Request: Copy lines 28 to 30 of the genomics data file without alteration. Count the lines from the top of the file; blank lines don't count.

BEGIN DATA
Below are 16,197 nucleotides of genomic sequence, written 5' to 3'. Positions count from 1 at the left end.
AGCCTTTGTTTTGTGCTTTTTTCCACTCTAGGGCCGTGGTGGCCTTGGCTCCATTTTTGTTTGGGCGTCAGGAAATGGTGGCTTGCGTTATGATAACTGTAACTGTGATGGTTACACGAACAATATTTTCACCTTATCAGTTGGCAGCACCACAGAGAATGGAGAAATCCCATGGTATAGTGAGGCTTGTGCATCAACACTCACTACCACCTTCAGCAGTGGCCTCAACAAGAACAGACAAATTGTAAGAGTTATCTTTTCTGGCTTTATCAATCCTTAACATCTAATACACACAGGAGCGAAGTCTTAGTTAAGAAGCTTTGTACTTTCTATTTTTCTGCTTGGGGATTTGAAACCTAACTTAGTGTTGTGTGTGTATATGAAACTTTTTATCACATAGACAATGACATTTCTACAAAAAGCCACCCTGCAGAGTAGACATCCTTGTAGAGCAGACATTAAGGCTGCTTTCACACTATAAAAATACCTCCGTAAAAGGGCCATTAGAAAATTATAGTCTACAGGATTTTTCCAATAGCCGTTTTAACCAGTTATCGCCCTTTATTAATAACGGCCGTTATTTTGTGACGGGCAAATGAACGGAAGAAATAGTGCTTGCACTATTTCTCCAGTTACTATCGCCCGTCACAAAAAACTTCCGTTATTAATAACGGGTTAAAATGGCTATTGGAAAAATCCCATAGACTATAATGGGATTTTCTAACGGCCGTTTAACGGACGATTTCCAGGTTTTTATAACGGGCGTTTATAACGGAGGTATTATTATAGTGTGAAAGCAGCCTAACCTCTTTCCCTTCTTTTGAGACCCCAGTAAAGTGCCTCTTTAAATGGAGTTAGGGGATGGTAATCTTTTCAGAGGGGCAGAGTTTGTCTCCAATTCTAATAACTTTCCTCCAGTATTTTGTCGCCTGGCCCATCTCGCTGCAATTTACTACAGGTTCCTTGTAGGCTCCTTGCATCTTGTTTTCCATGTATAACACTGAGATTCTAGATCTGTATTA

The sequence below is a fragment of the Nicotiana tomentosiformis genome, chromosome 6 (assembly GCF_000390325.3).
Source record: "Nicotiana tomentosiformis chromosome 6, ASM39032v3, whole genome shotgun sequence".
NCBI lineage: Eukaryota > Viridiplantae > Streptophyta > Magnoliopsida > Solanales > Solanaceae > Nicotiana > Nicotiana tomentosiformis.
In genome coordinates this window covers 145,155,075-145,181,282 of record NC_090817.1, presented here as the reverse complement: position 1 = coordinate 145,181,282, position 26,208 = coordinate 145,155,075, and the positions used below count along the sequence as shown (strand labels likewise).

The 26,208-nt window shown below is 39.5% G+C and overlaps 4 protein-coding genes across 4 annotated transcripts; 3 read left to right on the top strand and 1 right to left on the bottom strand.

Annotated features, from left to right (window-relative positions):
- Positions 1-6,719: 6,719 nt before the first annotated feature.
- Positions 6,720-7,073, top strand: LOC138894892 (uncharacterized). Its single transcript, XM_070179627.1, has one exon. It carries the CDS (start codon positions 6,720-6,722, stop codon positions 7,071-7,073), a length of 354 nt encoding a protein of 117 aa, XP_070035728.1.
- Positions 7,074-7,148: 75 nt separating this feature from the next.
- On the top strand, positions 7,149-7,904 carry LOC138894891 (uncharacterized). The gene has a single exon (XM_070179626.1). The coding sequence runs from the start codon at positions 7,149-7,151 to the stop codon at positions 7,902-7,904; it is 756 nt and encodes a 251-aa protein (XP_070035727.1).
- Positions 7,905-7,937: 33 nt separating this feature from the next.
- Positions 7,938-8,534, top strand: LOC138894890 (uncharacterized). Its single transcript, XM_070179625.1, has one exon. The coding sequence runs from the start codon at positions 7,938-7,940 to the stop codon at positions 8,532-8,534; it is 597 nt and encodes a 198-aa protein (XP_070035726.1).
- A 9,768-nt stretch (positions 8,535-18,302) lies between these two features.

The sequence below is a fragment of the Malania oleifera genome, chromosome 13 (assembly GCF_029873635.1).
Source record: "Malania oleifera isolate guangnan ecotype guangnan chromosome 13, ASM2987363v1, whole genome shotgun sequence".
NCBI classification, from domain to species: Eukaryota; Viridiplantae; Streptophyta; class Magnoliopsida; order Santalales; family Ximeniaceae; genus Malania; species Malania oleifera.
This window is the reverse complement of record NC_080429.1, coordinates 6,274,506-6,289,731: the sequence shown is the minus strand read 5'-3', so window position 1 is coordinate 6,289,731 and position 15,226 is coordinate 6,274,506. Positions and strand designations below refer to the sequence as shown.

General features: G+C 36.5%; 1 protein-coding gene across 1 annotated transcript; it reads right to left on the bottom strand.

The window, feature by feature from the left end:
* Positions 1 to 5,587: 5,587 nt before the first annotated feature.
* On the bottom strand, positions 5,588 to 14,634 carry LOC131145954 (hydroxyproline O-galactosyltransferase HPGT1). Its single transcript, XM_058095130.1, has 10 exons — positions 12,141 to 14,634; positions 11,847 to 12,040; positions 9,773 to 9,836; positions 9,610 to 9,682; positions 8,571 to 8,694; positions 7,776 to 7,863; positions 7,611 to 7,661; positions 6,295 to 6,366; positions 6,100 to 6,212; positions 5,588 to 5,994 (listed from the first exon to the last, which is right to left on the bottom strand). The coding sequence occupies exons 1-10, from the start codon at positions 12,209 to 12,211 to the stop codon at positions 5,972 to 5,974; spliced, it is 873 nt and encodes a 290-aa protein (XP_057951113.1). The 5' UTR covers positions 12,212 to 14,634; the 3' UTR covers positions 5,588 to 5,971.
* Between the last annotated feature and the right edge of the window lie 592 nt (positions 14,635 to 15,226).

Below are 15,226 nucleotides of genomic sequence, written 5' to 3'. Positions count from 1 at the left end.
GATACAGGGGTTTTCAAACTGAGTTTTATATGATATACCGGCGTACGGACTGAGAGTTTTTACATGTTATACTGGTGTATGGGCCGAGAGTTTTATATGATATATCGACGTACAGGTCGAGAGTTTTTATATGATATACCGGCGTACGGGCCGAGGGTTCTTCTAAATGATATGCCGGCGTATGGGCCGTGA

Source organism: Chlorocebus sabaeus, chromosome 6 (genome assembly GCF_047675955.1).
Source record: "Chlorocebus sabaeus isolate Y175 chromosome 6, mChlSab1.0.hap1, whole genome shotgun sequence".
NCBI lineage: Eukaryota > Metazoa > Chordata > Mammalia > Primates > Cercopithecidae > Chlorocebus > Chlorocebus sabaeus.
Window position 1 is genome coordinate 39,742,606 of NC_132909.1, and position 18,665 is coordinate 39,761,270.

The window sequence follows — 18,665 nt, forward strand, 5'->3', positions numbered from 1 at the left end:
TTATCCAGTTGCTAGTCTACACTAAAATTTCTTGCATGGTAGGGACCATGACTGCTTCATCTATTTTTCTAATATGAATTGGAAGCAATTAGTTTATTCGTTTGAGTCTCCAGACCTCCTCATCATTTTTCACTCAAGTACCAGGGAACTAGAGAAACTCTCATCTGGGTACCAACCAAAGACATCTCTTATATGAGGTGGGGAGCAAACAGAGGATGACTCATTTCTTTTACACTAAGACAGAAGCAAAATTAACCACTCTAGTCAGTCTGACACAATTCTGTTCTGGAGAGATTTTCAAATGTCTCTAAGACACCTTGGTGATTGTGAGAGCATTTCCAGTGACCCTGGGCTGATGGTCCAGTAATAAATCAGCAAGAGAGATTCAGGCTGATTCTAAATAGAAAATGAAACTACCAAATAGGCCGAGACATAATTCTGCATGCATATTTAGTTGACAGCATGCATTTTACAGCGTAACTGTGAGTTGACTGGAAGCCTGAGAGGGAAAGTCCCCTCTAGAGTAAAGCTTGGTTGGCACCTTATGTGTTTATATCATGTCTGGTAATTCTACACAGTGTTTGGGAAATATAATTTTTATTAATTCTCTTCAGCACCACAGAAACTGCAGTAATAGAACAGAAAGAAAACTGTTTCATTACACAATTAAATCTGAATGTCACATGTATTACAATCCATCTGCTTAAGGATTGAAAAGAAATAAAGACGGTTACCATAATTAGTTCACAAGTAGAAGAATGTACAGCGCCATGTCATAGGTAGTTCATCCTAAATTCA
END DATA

Source record: "Chlorocebus sabaeus isolate Y175 chromosome 6, mChlSab1.0.hap1, whole genome shotgun sequence".
NCBI lineage: Eukaryota > Metazoa > Chordata > Mammalia > Primates > Cercopithecidae > Chlorocebus > Chlorocebus sabaeus.
Window position 1 is genome coordinate 39,742,606 of NC_132909.1, and position 18,665 is coordinate 39,761,270.